• But wait! The company that owns the equipment is owned by Liam Connover. He's behind the shady gambling operation.
  • This plot mirrors the real world case of the Kahnawake Mohawk tribe, which also operates a server farm and hosts online gambling sites on its reservation. The difference is, the Mohawk operation is happening on Canadian soil and it's out in the open. I'm pretty sure no US tribe could operate an illegal gambling operation online without many people being aware of it.

  • But wait! Liam Connover is one of the poker players online. Not only is he hosting the site, he's cheating the players on it.
  • But wait! More high-tech gimmickry shows that Connover is in the warehouse right now. The CSI team can capture the culprit.
  • The CSI team surrounds the warehouse, which has a sign saying it's the property of the sovereign Montiquan Nation. Never mind that the team doesn't don't have any hard evidence that Connover has committed a crime. Never mind that the police normally don't have jurisdiction over property crimes on a sovereign Indian nation. Never mind that the team doesn't seem to have a warrant. The team enters the warehouse and captures Connover.

    Finally, the plot is spelled out. The noble Chief Delaware allowed the online gaming operation, but only to raise funds for his museum. The greedy Connover used the online gaming operation to cheat players and enrich himself. When Delaware confronted him, Connover pretended to back down. But then he hatched his Wolfkiller plot to get Delaware out of the way.

    To sum it up:

    Good points

  • Chief Delaware is a reasonable approximation of a modern tribal leader.
  • The Montiquan journal promotes the idea of Indian languages.
  • The "return of sovereign land" bit is an interesting but failed attempt to mirror real life.
  • The "online gaming site" bit is an interesting but failed attempt to mirror real life. At least the plot involved something slightly more original than a land-based casino.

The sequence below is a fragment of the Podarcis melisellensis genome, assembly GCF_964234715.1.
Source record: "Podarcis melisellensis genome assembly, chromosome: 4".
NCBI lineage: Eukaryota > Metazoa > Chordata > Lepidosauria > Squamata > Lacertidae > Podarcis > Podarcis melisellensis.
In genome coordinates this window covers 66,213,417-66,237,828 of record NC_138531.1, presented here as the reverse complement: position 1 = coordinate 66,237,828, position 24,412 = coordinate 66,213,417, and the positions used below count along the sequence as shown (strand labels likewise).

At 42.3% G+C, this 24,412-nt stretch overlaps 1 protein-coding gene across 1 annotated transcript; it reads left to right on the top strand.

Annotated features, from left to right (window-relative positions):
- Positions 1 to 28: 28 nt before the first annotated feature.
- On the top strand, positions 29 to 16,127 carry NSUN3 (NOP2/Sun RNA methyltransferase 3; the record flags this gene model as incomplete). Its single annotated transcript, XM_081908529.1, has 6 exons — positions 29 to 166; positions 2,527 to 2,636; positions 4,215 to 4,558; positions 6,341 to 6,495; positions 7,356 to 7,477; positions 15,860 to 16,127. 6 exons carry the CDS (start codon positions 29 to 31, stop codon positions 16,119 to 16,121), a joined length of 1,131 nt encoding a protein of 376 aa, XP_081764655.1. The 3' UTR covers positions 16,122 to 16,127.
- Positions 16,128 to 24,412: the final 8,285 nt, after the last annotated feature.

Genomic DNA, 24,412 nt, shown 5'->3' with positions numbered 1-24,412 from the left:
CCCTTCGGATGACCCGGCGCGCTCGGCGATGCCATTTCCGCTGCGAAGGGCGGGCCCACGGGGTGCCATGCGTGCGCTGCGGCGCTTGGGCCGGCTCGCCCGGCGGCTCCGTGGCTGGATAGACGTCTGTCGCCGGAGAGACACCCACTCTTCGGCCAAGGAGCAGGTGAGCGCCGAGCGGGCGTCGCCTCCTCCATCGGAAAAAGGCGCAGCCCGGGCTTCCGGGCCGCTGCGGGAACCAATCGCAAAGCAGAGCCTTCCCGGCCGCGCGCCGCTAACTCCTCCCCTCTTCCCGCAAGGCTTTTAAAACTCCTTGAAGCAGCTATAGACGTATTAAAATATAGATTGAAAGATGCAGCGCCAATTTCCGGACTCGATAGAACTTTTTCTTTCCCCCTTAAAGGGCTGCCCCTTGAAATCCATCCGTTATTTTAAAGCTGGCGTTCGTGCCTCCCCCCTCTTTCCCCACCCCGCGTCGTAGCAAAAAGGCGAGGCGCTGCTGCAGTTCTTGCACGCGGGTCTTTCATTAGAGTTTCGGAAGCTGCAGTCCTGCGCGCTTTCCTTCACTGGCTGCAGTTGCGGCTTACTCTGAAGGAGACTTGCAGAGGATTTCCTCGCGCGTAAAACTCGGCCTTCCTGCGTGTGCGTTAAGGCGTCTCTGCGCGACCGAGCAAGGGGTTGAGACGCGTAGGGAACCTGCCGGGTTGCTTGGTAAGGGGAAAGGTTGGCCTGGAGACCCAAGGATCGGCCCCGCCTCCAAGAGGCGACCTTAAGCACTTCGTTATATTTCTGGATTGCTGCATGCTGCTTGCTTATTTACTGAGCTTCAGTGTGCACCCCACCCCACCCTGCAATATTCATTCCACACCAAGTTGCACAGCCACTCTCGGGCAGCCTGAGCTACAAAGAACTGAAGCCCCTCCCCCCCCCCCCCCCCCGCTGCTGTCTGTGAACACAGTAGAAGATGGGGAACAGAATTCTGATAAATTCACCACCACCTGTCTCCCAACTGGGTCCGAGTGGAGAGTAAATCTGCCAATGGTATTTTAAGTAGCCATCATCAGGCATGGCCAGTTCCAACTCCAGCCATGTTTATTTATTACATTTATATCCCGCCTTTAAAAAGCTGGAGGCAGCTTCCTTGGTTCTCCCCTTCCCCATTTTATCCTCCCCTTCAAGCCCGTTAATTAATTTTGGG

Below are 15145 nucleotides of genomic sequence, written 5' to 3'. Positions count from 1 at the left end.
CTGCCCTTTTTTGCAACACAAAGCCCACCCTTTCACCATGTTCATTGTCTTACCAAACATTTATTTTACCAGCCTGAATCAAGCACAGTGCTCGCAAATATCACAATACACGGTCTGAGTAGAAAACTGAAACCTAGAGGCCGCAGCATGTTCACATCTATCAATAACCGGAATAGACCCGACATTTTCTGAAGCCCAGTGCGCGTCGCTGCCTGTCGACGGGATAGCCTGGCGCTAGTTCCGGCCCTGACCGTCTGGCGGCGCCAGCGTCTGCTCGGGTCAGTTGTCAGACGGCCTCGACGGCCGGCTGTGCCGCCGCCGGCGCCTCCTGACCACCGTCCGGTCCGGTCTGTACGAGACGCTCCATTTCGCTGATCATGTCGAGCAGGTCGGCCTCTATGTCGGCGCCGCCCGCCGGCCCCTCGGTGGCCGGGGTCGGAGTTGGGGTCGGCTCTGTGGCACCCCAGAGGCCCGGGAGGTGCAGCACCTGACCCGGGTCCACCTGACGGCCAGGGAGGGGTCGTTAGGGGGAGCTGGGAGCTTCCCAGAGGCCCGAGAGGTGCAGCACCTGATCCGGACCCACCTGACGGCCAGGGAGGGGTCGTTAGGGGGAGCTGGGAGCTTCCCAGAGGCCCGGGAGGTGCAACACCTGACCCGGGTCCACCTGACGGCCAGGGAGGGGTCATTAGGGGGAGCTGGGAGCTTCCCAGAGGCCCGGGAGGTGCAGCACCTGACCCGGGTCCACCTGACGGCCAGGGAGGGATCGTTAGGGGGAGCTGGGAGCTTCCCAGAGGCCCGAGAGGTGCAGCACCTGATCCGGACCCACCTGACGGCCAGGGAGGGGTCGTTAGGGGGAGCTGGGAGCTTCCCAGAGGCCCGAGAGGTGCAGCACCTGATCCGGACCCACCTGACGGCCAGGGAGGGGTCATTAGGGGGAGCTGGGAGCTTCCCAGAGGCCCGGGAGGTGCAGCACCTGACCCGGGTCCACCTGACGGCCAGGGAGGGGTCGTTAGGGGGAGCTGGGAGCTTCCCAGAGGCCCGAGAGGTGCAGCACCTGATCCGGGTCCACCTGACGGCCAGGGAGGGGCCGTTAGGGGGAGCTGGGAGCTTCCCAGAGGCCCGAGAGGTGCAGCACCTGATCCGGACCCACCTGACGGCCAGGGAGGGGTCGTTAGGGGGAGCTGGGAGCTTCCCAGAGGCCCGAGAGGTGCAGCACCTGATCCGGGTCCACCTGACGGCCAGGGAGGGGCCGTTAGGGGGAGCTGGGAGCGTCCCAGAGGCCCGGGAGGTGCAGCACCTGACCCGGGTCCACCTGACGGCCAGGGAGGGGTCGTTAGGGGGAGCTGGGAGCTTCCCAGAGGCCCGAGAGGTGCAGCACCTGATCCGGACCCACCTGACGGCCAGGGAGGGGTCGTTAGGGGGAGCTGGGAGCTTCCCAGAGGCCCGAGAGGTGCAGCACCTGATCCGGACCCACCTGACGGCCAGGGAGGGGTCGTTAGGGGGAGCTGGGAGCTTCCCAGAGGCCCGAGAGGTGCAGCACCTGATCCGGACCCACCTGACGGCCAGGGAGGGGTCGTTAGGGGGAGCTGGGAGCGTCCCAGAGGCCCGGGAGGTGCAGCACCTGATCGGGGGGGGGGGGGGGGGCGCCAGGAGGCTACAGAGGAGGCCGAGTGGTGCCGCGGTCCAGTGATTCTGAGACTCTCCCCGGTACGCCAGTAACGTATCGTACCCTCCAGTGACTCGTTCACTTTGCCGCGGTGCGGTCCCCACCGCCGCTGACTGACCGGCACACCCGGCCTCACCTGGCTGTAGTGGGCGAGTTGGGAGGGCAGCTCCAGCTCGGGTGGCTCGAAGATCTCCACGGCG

• Delaware wanted to use the gaming proceeds to help restore his tribal culture.
  • Bad points

  • The plot involves several huge coincidences.
  • The museum display in the hotel room is ridiculous.
  • The Montiquan weapons promote the idea of Indian savagery.
  • The Wolfkiller method of execution is clever but phony.
  • That Delaware is so noble he's willing to give up the tribe's land whenever someone challenges him is hard to swallow.
  • One of the two remaining Montiquans is a greedy liar, cheater, and killer. I don't know if it's good or bad that he's portrayed as an Anglo by an Anglo.
  • Indian gaming inevitably leads to corruption and evil, as it usually does in the simpleminded entertainment media.
  • Overall, this episode gets a poor grade. Maybe a C or C- or D+. It's about as bad as the CSI: Miami episode that aired in 2007. Or the Numb3rs episode in 2005. The basic theme is the same: Gaming greed causes Indians to kill.

    If the chief had been a slick casino Indian in a suit, I really would've ripped this episode. But his portrayal as an average guy who rides the subway while trying to help his tribe was mildly interesting. To me, that saved the episode from total failure.

    Since I normally don't watch CSI: NY, I don't know how typical or atypical this episode was. The following review suggests it was pretty atypical.